What are the standard terms and conditions?

Ts & Cs will vary between copywriters and content writers. It’ll depend a lot on what kind of services you’re ordering. But it’s normal to include things like:

  • A 50% upfront payment on projects over a certain value (e.g. $500)
  • Payment in full upon delivery of your first draft
  • Payment upfront on projects under a certain value (e.g. $500)
  • Limited phone/email meetings per project
  • How to pay, including appropriate payment methods, currencies, taxes, and other details
  • Information like who owns the copyright on the content that’s produced
  • What happens if the scope changes
  • What your copywriter is and isn’t liable for
  • 1-2 revisions within 14 days after receiving your first draft
  • Quotes expire after 30 days
  • Extra revisions (outside of included revisions) charged at an hourly rate
  • How to accept a proposal so that the work can get scheduled or started
  • Expectations on timeframes for delivery and approvals
  • How the relationship can be terminated (and what will happen with your initial payment and any outstanding work in certain scenarios)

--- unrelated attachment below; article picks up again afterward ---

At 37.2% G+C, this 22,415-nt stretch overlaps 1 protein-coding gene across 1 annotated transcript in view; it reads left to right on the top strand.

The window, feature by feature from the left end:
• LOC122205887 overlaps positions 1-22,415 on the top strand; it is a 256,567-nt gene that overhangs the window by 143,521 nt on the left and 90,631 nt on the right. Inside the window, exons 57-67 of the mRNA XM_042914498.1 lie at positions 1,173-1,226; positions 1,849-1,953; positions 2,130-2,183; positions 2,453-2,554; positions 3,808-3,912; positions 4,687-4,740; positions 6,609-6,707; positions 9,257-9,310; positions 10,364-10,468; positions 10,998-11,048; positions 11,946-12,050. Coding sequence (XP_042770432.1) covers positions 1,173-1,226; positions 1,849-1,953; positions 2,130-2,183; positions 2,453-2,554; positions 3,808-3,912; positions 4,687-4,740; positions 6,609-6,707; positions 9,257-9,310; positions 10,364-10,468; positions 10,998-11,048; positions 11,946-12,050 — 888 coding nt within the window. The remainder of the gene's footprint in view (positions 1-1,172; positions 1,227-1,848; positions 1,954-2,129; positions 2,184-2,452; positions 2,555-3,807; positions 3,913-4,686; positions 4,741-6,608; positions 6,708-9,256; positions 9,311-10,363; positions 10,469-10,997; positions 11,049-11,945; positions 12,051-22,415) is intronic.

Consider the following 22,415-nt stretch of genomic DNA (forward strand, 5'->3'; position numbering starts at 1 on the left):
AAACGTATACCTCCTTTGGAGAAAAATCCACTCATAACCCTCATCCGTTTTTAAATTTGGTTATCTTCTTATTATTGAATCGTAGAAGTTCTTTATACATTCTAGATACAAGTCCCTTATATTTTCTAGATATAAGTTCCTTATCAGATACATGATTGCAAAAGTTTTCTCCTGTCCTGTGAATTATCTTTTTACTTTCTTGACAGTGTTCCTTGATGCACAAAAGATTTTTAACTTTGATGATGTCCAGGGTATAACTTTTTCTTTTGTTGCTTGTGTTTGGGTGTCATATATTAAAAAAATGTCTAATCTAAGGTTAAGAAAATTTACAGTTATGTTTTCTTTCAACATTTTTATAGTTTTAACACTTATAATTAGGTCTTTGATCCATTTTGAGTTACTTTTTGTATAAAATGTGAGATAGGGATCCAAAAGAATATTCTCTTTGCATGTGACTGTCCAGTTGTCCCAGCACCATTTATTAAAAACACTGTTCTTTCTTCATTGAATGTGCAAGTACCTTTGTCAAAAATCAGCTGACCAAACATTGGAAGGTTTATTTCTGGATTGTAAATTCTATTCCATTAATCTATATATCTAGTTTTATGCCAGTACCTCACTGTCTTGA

I include my terms and conditions in a link with my invoice, in my website footer, and in all my proposals – although I don’t do proposals for some of my smaller or one-off jobs. 

Being clear about terms and conditions is important for both copywriters and their clients… it sets out what’s expected, what’s included, and how the relationship will work. I very rarely need to refer clients to my terms and conditions (after all, they’re pretty standard), but it’s nice to know they’re there to cover me in case a project starts to go off track.

Got questions about copywriter rates or pricing?

Got any questions that aren’t covered here? Or received a quote from a copywriter or content writer and you’re not sure if it’s fair?

I’m happy to chat or give your quote a quick look over. 

(Don’t worry, I won’t try to undercut their price – if you’ve been chatting to other copywriters, it’s unlikely I’m the right copywriter for you anyway.)

But from what I’ve seen, most copywriters are extremely fair in their pricing. We’re generally a good bunch, worth what we charge (usually more), and are unlikely to pull anything dodgy on you. They probably have a good reason for their price, and I might be able to help you see it. Whether it looks like it’s a fair price, a bargain, or on the off-chance it’s a total rip off, I’ll let you know (in my expert opinion). 

So whether you’ve got questions about pricing, or want me to double-check your quote, please do reach out. I’m happy to chat. 🙂